When I published my first book, I made the horrible mistake of not getting any beta readers. Instead I focused on editing and reviews which nearly drove me mad. I honestly think a beta reader would have put me at ease a little bit, but you know, hindsight is always 20/20.
Depending on your goals, beta readers can be fans of a particular genre, or even a fellow author. The ultimate goal is to get feedback you can use to strengthen your work. “It’s cool” or “I liked it” won’t cut it for most authors. The typical beta reader goes over a story to check for consistency in style, glaring grammar mistakes and even plot holes. In short, they critique books before they’re published.
Should you Edit First, then Find a Beat Reader?
Many authors edit before giving a beta reader their book but there are those who use beta readers as an editing filter so they don’t have to pay so much on editing later on. I don’t like that kind of thinking, I mean, who’s going to like a manuscript that’s not complete?
Don’t Troll for Beta Readers
Keep in mind, a beta reader is not a reviewer and authors shouldn’t confuse the two. In fact, I found this blog post called, “When I Bought Your Book I Didn’t Sign Up to be Your Beta Reader.” It’s an interesting take on authors responding to reviews and even changing books according to those reviews. Beta readers can help you avoid this publish and republish nonsense.
*Rant* And while we’re at it, I don’t think authors should hit up reviewers on Amazon. Those people are often just regular ol’ readers who might get a little freaked out by a complete stranger asking them for a favor. But you didn’t ask me all that, so I’ll digress…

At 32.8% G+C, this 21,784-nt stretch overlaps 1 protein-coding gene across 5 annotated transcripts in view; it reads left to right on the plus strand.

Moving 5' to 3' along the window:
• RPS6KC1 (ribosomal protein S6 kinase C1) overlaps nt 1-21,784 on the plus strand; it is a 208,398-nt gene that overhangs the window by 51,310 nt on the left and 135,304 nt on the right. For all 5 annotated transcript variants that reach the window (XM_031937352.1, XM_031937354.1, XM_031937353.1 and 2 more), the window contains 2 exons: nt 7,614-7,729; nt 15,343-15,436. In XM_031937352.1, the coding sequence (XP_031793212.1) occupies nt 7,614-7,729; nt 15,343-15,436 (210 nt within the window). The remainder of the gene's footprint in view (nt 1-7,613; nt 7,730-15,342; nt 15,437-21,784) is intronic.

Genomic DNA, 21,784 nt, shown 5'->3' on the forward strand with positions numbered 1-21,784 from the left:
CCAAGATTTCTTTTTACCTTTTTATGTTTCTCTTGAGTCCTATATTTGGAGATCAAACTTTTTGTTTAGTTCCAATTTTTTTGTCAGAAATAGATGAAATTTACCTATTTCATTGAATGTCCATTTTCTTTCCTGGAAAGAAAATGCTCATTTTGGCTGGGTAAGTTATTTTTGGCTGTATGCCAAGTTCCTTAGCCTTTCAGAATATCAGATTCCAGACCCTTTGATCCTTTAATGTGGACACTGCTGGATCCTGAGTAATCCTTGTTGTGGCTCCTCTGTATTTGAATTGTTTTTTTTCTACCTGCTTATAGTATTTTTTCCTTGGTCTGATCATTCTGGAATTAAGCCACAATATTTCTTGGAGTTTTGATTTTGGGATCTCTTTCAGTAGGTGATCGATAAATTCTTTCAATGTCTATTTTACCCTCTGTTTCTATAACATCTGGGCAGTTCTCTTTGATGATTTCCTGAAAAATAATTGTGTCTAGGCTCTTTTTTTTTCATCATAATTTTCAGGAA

What to Look for in a Beta Reader
Some authors are looking for a writing partner while others are looking for a mentor, and some just want to see what the average Joe Shmoe thinks. Again, it all comes down to your goals. Whoever you choose, make sure to do your research. Make sure that person has actually done some beta reading in the past. This way you won’t waste time on those who are just looking for a freebie and avoid the flakes who never critique anything.
Different Types of Arrangements
- Writers who offer an exchange, they’ll read yours if you read theirs. These are most popular with indie authors.
- Paid beta readers who offer their time and opinion for a price. The quality varies depending on the service as well as the beta reader.
- Regular readers who will offer an honest opinion on your work though they are rarely skilled at offering an in-depth critique.
- Writing groups usually made up of aspiring or rookie authors often critique manuscripts but beware, not all groups are created equal. Some consist of writers from various genres and may not have any clue about what your target reader likes.
Be Mentally Prepared to Hear Their Opinion
Some authors have described their experiences with beta readers as either pointless or nightmarish. Remember as an author, it is your responsibility to allow readers to hate your work without retribution. They are not stupid or tasteless because they don’t like your book.
Where to Find Beta Readers
- Absolute Write has a forum called: Beta Readers, Mentors and Writing Buddies
- LinkedIn has a group called: Beta Readers: A Subgroup of Let’s Talk About Writing
- On Goodreads there is a group called: Beta Reader Group
- World Literary Café has a beta reader forum but you must be a member.
- On Tumblr there is a blog called Find Your Beta Reader
- Even Facebook has several groups for Beta Readers
If you’re not interested in cultivating relationships, then you may have to pay someone. There’s a new site called, GetBetaReaders.com where you pay someone to go over your work. However, they’re still in beta, imagine the irony! :)